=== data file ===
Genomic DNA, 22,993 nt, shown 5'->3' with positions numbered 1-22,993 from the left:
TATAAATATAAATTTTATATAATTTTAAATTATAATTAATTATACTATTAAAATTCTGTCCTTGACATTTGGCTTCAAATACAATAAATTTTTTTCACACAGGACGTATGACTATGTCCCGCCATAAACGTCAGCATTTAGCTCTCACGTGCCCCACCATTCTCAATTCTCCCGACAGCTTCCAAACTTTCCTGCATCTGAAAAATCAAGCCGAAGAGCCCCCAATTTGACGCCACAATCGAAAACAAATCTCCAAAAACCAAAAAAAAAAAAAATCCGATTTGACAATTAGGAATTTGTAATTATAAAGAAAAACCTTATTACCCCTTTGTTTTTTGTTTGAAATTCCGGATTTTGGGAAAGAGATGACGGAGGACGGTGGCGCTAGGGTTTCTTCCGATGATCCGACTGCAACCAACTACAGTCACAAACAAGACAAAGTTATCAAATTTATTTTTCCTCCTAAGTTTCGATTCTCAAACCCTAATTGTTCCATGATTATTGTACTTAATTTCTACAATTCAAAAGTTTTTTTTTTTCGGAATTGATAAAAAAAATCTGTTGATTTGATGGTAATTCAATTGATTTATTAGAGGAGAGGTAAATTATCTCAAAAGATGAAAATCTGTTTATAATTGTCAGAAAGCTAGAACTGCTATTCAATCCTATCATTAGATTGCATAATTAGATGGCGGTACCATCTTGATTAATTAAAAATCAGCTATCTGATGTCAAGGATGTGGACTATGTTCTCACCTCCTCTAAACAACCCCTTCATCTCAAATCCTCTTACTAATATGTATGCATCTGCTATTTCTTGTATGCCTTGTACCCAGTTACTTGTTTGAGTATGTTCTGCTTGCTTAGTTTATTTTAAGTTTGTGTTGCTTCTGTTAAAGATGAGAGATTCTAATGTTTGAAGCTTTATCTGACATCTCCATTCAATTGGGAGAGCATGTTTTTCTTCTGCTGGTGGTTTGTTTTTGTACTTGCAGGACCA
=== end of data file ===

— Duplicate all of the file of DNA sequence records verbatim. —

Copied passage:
Genomic DNA, 22,993 nt, shown 5'->3' with positions numbered 1-22,993 from the left:
TATAAATATAAATTTTATATAATTTTAAATTATAATTAATTATACTATTAAAATTCTGTCCTTGACATTTGGCTTCAAATACAATAAATTTTTTTCACACAGGACGTATGACTATGTCCCGCCATAAACGTCAGCATTTAGCTCTCACGTGCCCCACCATTCTCAATTCTCCCGACAGCTTCCAAACTTTCCTGCATCTGAAAAATCAAGCCGAAGAGCCCCCAATTTGACGCCACAATCGAAAACAAATCTCCAAAAACCAAAAAAAAAAAAAATCCGATTTGACAATTAGGAATTTGTAATTATAAAGAAAAACCTTATTACCCCTTTGTTTTTTGTTTGAAATTCCGGATTTTGGGAAAGAGATGACGGAGGACGGTGGCGCTAGGGTTTCTTCCGATGATCCGACTGCAACCAACTACAGTCACAAACAAGACAAAGTTATCAAATTTATTTTTCCTCCTAAGTTTCGATTCTCAAACCCTAATTGTTCCATGATTATTGTACTTAATTTCTACAATTCAAAAGTTTTTTTTTTTCGGAATTGATAAAAAAAATCTGTTGATTTGATGGTAATTCAATTGATTTATTAGAGGAGAGGTAAATTATCTCAAAAGATGAAAATCTGTTTATAATTGTCAGAAAGCTAGAACTGCTATTCAATCCTATCATTAGATTGCATAATTAGATGGCGGTACCATCTTGATTAATTAAAAATCAGCTATCTGATGTCAAGGATGTGGACTATGTTCTCACCTCCTCTAAACAACCCCTTCATCTCAAATCCTCTTACTAATATGTATGCATCTGCTATTTCTTGTATGCCTTGTACCCAGTTACTTGTTTGAGTATGTTCTGCTTGCTTAGTTTATTTTAAGTTTGTGTTGCTTCTGTTAAAGATGAGAGATTCTAATGTTTGAAGCTTTATCTGACATCTCCATTCAATTGGGAGAGCATGTTTTTCTTCTGCTGGTGGTTTGTTTTTGTACTTGCAGGACCA